The Indian Analyst

South Indian Inscriptions







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Kalachuri Chedi Era



Early Kalachuris of Mahishmati

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Sendrakas of Gujarat

Early Chalukyas of Gujarat

Dynasty of Harischandra




Economic Condition



Genealogical Tables

Texts And Translations

Incriptions of The Abhiras

Inscriptions of The Maharajas of Valkha

Incriptions of The Mahishmati

Inscriptions of The Traikutakas

Incriptions of The Sangamasimha

Incriptions of The Early Kalcahuris

Incriptions of The Early Gurjaras

Incriptions of The Sendrakas

Incriptions of The Early Chalukyas of Gujarat

Incriptions of The Dynasty of The Harischandra

Incriptions of The Kalachuris of Tripuri

Other South-Indian Inscriptions 

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Vol. 4 - 8

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Part 1

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Volume 23

Volume 24

Volume 26

Volume 27





Annual Reports 1935-1944

Annual Reports 1945- 1947

Corpus Inscriptionum Indicarum Volume 2, Part 2

Corpus Inscriptionum Indicarum Volume 7, Part 3

Kalachuri-Chedi Era Part 1

Kalachuri-Chedi Era Part 2

Epigraphica Indica

Epigraphia Indica Volume 3

Indica Volume 4

Epigraphia Indica Volume 6

Epigraphia Indica Volume 7

Epigraphia Indica Volume 8

Epigraphia Indica Volume 27

Epigraphia Indica Volume 29

Epigraphia Indica Volume 30

Epigraphia Indica Volume 31

Epigraphia Indica Volume 32

Paramaras Volume 7, Part 2

Śilāhāras Volume 6, Part 2

Vākāṭakas Volume 5

Early Gupta Inscriptions

Archaeological Links

Archaeological-Survey of India



themselves came in course of time to be known as the Mauryas.1 But if the Traikūtakas were descended from the imperial family of Magadha, it looks strange that they make no mention of their proud lineage in their records. It would appear, therefore, that when the Kalachuris conquered Konkan, they supplanted the Traikūtakas by the Mauryas, who continued as their feudatories until both the royal families were ousted by Pulakēśin II. The downfall of the Traikūtakas may thus be dated in the first quarter of the sixth century A.C.

The Traikūţakas kingdom at its largest extent seems to have extended from the Kīm in the north to the Krishnā in the south, and to have comprised South Gujarat, North Konkan, and the Nasik, Poona and Satara Districts of Maharashtra. It is interesting to note that the Traikūtakas maintained a fleet for the protection of their maritime provinces. During their regime Trikūta seems to have become famous as an emporium of salt. Their capital has not yet been definitely located. As observed already, Aniruddhapura seems to have been the capital at least during the reign of Vyāghrasēna. Dr. Hultzsch, on the authority of a statement of the lexicographer Yādava, identifies Anirudhapura with Śūrpāraka, modern Sōpārā, in the Thana District. But Yādava merely states that the Aparānta country included Śūrpāraka.2 Aniruddhapura, mentioned as the place of issue in the Surat plates, is probably identical with the victorious Aniruddhapurī, a Brāhmana resident of which received a grant of land in the Surat District from the Sēndraka prince Allaśakti. It would, therefore, appear that Aniruddhapura was situated somewhere in the Surat District, but its exact location cannot be fixed.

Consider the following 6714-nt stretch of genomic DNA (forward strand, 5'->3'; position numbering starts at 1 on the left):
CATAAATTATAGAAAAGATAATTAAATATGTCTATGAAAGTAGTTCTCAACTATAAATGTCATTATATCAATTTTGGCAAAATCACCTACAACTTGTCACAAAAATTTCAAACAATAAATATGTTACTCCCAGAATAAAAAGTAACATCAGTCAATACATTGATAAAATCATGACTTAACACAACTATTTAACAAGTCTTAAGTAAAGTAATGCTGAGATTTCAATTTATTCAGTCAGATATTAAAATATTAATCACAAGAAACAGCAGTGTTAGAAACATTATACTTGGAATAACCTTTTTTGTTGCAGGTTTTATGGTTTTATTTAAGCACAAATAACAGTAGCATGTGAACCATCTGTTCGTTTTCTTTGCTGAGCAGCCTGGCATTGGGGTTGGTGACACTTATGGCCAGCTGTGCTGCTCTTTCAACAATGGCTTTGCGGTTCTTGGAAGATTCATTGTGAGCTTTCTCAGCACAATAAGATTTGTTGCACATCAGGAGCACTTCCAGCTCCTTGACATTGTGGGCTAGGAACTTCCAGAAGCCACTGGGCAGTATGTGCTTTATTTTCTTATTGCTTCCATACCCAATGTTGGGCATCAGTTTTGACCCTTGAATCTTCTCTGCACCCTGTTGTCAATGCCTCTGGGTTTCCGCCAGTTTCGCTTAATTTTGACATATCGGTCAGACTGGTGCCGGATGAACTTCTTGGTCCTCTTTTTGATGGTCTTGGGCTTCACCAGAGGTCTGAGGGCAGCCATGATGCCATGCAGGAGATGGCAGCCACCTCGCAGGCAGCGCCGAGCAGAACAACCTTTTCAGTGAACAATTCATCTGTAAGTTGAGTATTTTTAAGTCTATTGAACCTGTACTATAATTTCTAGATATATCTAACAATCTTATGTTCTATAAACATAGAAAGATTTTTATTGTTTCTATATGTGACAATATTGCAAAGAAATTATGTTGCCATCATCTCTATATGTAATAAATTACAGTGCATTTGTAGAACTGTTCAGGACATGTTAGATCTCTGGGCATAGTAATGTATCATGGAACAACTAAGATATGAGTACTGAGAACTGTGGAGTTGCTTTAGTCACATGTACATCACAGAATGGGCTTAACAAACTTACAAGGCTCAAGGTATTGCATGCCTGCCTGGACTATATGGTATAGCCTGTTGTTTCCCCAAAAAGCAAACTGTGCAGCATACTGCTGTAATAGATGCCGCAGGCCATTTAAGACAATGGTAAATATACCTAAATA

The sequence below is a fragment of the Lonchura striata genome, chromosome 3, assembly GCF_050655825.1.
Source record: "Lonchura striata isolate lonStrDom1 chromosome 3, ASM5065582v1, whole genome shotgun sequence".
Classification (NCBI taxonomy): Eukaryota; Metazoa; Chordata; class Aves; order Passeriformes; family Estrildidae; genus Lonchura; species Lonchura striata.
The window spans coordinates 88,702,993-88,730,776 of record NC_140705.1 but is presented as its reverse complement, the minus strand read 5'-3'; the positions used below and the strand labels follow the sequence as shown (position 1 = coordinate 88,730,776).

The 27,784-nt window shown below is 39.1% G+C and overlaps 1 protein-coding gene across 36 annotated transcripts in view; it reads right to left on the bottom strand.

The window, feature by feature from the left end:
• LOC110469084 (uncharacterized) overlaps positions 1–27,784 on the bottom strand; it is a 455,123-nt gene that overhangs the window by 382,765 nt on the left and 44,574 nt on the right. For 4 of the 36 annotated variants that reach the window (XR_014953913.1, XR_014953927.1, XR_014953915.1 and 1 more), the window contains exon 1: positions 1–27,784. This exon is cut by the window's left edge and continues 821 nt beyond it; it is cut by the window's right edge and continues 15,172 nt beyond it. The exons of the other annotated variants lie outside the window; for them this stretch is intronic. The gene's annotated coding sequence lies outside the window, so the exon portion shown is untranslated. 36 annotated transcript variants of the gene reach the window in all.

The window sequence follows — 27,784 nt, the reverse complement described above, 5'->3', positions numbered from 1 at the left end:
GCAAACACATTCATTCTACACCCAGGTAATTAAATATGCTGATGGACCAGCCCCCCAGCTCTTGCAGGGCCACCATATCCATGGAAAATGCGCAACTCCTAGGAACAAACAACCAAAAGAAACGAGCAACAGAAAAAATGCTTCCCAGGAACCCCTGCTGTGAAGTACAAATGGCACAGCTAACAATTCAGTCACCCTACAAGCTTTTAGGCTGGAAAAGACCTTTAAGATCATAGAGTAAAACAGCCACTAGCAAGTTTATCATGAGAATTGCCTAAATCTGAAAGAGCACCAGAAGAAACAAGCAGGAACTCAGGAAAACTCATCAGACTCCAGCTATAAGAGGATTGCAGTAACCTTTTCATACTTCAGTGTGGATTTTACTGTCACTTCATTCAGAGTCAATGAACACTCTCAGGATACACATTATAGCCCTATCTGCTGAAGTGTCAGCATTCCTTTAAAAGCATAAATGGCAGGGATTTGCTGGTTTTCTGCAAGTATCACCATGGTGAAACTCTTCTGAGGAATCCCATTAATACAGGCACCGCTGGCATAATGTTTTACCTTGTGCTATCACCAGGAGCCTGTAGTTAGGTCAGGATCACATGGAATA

The Traikūtakas were followers of Hinduism and devotees of the god Vishnu. Both their copper-plate grants were made to Brāhmanas for the increase of religious merit of their parents and themselves. That Buddhism also flourished in their kingdom is shown by the Kanhēri plate which records the erection of a chaitya dedicated to Śāradvatīputra. The pilgrim who got it built came from the distant province of Sindh. This testifies to the peace and order which generally prevailed in the kingdom of the Traikūtakas.


We have no definite information about the capital of the Katachchuris or Early Kalachuris. All their known copper-plate grants were issued from their camps fixed at different places such as Ujjayini and Vidiśā in Malwa and Ānandapura in Gujarat. It appears probable, however, that they ruled from Māhishmatī, modern Onkār Māndhātā,3 which from very early times has been famous as a holy city. Even in later times when it had ceased to be their capital, the memory of its past glory was fresh in the mind of the people; for Rājaśekhara in his Bālarāmāyana4 and Murāri in his Anargharāghava5 mention it as the common or family capital of the Kalachuri kings. Besides, some later princes of the Haihaya dynasty, who ruled in the south as feudatories of the Chālukyas, mention with pride their title Māhishmatī-puravar-ēśvara ‘the lord of Māhishmatī, the best of the towns.’6

1C.A.D., p. clx. n. I.
2 See below, p. 27.
3 For the identification, see Fleet’s article ‘Mahishamandala and Māhishmatī’ in J.R.A.S. (1910), pp. 425 ff. Like Kālidāsa, Rājaśēkhara also describes Māhishmatī as surrounded by the Narmadā. Some identify the city with Maheshvar in the former Indore State.
6See e.g. the Kembhāvi inscription (dated 1054 A.C.) of Mahāmanadalēśvara Rēvarasa. Bomb. Gaz., Vol. I, part ii, p. 439.


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